County officials have said they were surprised by the timing of Sportsplex's letter. Commissioners held a long meeting with Sportsplex this month but put off a vote until January amid some unanswered questions.

Paul Berghoff said that "everything that has come forth since has been thumbs down." He cited Schrader's two parks idea as well as a long list of questions from Wesley Chapel lawyer Stephen Bennet about whether the facility could be funded with the tourist tax.

Did anything push him over the edge? Paul Berghoff said it was when his son last week showed him a line in a recent column by a Tampa Tribune opinion writer.

That line said, "One commissioner who must be persuaded despises the company selected to vet the process and put it into action."

Berghoff, in his Monday letter to County Administrator John Gallagher, wrote of "the constant ridiculous harangue spewed forth by Jack Mariano, including 'he despises us and our firm.' "

Mariano said Tuesday that he had never said he "despises" Sportsplex. "Matter of fact," he said, "I do find them personable."

Berghoff said he assumed Mariano had spoken with the columnist.

At any rate, the pair said they see Mariano as an obstacle.

"There are many more places in the United States that has a bigger welcome mat than Commissioner Jack Mariano kneeing us in the groin," Bill Berghoff said.

But just one commissioner?

Bill Berghoff said that Mariano isn't a typical citizen but "somebody who has a legion of staff to continually rake you over the coals."

Jodie Tillman can be reached at or (727) 869-6247.

Sportsplex USA open to return to Pasco to work on multiuse facility 12/30/09 [Last modified: Wednesday, December 30, 2009 8:51pm]
Photo reprints | Article reprints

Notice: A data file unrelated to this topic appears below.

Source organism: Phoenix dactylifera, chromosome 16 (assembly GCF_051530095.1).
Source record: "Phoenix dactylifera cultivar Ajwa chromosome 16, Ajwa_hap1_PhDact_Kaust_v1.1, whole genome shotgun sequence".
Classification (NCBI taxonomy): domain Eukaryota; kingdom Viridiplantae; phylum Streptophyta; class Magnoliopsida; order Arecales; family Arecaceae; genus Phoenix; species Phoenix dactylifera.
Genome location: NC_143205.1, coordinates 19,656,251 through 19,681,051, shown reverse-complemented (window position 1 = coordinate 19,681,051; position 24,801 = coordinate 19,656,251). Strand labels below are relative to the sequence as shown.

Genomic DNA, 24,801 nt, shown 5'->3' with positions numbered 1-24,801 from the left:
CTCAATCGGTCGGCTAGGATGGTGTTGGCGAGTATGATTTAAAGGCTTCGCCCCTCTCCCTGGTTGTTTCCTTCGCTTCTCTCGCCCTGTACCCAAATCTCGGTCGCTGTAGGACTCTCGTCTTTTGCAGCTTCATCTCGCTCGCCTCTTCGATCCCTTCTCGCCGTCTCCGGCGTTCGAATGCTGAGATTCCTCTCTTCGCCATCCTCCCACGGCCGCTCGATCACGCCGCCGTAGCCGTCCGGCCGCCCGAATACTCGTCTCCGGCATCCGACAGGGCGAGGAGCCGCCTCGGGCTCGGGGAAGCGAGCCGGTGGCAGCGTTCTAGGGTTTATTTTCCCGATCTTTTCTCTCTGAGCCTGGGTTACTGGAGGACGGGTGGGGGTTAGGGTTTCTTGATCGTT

© 2017 Tampa Bay Times


Join the discussion: Click to view comments, add yours

  1. Who's behind the mysterious butt graffiti all over St. Petersburg?

    Human Interest

    ST. PETERSBURG — The first butts, perhaps, appeared in April on some steps behind the Sundial shopping plaza.

    A photo of the butt graffiti that has been cropping up around St. Petersburg in the past several months. [CHRISTOPHER SPATA | STAFF]
  2. During the most expensive mayoral election ever, St. Petersburg City Council wants to limit PAC money


    ST. PETERSBURG — In front of a large group of red-shirted campaign finance reform supporters, the St. Petersburg City Council on Thursday started the ball rolling on an ordinance that would limit individual campaign contributions to $5,000 from political action committees.

    A large crowd gathered Thursday to support passage of a controversial measure to limit campaign spending in city elections
  3. Minority business accelerator launch by Tampa chamber to aid black, Hispanic businesses


    A "minority business accelerator" program was launched Thursday by the Greater Tampa Chamber of Commerce geared toward helping black and Hispanic business owners identify and overcome barriers to grow their companies. The accelerator, known as MBA, will provide participants with business tools to cultivate opportunities …

    Bemetra Simmons is a senior private banker at Wells Fargo, The Private Bank. She is also chair of the new minority business accelerator program for the Greater Tampa Chamber of Commerce. [Photo, LinkedIn]
  4. Peter Budaj loves 'vibe' with Lightning


    Two years ago, nobody was willing to give Peter Budaj a shot, the veteran goalie wondering if he'd ever play in the NHL again.

    Peter Budaj signed a two-year extension with the Lightning, worth $1.025 million per year.
  5. A test the Rays haven't passed

    The Heater

    ST. PETERSBURG — I have no idea what to think about the Rays. Not a clue.

    Tampa Bay Rays players celebrate their 8-3 win over the Cincinnati Reds Wednesday, June 21, 2017 in St. Petersburg.